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Cass Review on Gender Identity

Trans flag being flown at Pride march
© © Wiktor Szymanowicz/Future Publishing via Getty Images

Today (Wednesday May 8th) some MSPs will debate the findings of the Cass Review - a review of Gender Identity services in England. This follows an evidence session from its author, Dr. Hilary Cass to the Scottish Parliament’s Health, Social Care and Sport Committee. 

The Scottish Government has said that they will consider the findings of the Cass Review and a multidisciplinary team will analyse how they might apply to NHS services here, and we await the outcome of that work.

Dr. Cass set out in her review that children and young people who are trans, or questioning their gender, should be entitled to the same level of healthcare as all other children and young people. We agree on that point. All children have the right to access specialist effective care on time and must be afforded the privacy to make decisions that are appropriate for them in consultation with a specialist.  For too long, young trans people have faced severe limitations when accessing healthcare and support, due to long waiting times which already exceed the maximum limit. They should not have their access to healthcare restricted simply because they are trans. 

We are however deeply concerned that the Cass Review is being weaponised, and that sections of the media and many politicians continue to spread moral panic with no regard for the possible consequences for trans people and their families.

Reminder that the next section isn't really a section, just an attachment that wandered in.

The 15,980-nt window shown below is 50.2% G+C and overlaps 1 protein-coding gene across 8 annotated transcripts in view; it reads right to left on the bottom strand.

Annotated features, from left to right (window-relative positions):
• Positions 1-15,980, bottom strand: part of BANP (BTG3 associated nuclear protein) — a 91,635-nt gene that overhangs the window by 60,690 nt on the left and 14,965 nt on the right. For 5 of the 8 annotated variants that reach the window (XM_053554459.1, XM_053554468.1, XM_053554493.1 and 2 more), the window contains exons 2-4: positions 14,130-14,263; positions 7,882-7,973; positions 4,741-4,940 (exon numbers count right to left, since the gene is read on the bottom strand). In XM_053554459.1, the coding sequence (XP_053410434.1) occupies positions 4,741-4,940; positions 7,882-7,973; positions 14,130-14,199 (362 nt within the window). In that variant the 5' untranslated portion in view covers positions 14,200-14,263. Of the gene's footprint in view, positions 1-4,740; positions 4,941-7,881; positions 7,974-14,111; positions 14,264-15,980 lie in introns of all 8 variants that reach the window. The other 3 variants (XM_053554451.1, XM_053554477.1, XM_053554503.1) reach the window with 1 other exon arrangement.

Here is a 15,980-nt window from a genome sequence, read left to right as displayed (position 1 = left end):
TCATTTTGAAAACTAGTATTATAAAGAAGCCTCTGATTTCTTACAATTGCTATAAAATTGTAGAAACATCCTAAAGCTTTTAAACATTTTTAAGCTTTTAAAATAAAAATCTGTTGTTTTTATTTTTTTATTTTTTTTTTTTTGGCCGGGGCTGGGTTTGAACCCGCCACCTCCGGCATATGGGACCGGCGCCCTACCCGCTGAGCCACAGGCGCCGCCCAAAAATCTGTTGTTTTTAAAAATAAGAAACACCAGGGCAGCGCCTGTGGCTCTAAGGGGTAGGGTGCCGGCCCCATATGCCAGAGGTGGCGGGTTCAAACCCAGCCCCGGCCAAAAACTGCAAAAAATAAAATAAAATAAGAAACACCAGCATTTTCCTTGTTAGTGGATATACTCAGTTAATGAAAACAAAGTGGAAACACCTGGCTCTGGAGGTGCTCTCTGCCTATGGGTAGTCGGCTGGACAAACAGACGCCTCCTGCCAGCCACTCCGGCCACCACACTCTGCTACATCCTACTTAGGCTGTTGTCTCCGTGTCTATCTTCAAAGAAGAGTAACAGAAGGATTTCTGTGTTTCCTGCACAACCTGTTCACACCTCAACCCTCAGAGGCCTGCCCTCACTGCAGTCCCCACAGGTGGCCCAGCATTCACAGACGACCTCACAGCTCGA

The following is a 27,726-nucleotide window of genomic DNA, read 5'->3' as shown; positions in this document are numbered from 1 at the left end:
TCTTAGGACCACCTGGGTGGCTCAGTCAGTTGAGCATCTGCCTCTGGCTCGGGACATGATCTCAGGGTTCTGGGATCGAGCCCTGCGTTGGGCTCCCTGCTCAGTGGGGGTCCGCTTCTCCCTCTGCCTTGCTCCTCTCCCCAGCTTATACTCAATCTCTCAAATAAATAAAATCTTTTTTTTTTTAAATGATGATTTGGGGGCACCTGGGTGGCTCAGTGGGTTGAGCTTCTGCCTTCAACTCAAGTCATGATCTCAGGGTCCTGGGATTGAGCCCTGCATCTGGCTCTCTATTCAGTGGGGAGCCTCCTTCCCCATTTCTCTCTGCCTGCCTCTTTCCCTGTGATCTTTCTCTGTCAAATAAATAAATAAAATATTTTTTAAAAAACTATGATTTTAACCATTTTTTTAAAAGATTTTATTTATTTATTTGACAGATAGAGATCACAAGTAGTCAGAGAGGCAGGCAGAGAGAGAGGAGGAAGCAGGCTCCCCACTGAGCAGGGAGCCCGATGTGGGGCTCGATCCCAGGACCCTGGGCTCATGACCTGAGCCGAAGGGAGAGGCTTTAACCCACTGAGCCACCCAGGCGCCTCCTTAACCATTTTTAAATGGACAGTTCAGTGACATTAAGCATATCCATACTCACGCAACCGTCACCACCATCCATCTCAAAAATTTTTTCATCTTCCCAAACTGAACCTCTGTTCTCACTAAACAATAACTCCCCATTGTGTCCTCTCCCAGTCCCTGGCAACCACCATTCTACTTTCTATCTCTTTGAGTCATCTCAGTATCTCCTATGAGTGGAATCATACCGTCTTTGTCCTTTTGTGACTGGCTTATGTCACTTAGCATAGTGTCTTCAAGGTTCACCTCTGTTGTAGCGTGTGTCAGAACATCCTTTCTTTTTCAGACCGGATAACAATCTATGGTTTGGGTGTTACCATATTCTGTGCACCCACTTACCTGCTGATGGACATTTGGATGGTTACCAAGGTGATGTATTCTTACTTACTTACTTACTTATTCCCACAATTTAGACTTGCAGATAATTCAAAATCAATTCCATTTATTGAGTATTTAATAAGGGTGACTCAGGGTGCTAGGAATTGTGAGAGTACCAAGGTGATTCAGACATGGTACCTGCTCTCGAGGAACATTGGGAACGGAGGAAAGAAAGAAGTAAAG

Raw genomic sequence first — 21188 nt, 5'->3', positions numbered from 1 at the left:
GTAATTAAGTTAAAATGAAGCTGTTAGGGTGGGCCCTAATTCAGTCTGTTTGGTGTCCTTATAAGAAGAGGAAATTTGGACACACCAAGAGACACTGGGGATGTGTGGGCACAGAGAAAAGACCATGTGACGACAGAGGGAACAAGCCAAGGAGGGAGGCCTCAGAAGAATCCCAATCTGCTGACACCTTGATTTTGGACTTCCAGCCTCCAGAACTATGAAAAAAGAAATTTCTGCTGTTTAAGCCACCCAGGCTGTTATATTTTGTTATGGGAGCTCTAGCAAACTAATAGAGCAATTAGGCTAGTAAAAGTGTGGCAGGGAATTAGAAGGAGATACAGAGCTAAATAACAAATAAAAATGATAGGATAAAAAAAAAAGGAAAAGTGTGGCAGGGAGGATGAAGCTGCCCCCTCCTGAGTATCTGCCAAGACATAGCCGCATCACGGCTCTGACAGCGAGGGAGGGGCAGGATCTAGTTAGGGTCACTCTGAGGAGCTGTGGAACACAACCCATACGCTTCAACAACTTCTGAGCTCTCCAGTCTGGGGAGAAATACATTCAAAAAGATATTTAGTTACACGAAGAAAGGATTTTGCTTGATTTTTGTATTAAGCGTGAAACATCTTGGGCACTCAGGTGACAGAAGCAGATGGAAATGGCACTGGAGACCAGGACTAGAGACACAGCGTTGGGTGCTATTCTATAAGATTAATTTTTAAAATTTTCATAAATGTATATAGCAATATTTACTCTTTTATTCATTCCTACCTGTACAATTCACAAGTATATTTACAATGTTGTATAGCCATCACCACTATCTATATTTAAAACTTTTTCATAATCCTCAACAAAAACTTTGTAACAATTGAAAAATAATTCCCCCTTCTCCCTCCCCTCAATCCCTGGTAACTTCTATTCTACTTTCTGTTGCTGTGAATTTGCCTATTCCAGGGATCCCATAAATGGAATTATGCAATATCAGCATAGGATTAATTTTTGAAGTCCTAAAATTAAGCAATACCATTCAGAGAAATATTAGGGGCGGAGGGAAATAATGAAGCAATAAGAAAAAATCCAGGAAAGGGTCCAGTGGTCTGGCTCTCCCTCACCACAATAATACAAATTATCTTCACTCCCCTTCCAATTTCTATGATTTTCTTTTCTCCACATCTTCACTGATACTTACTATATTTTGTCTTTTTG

The negative rhetoric by the UK Government and others about the dangers of so-called gender ideology, healthcare for young trans people, as well as the push against LGBT-inclusive sex and relationship education is harmful and extremely damaging.

The Scottish Government and NHS Scotland must be allowed to complete their own analysis of Dr. Cass’s recommendations. That work should esnure those accessing gender identity services can participate, and take as its core consideration their right to healthcare

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Our blogs are written by Amnesty International staff, volunteers and other interested individuals, to encourage debate around human rights issues. They do not necessarily represent the views of Amnesty International.
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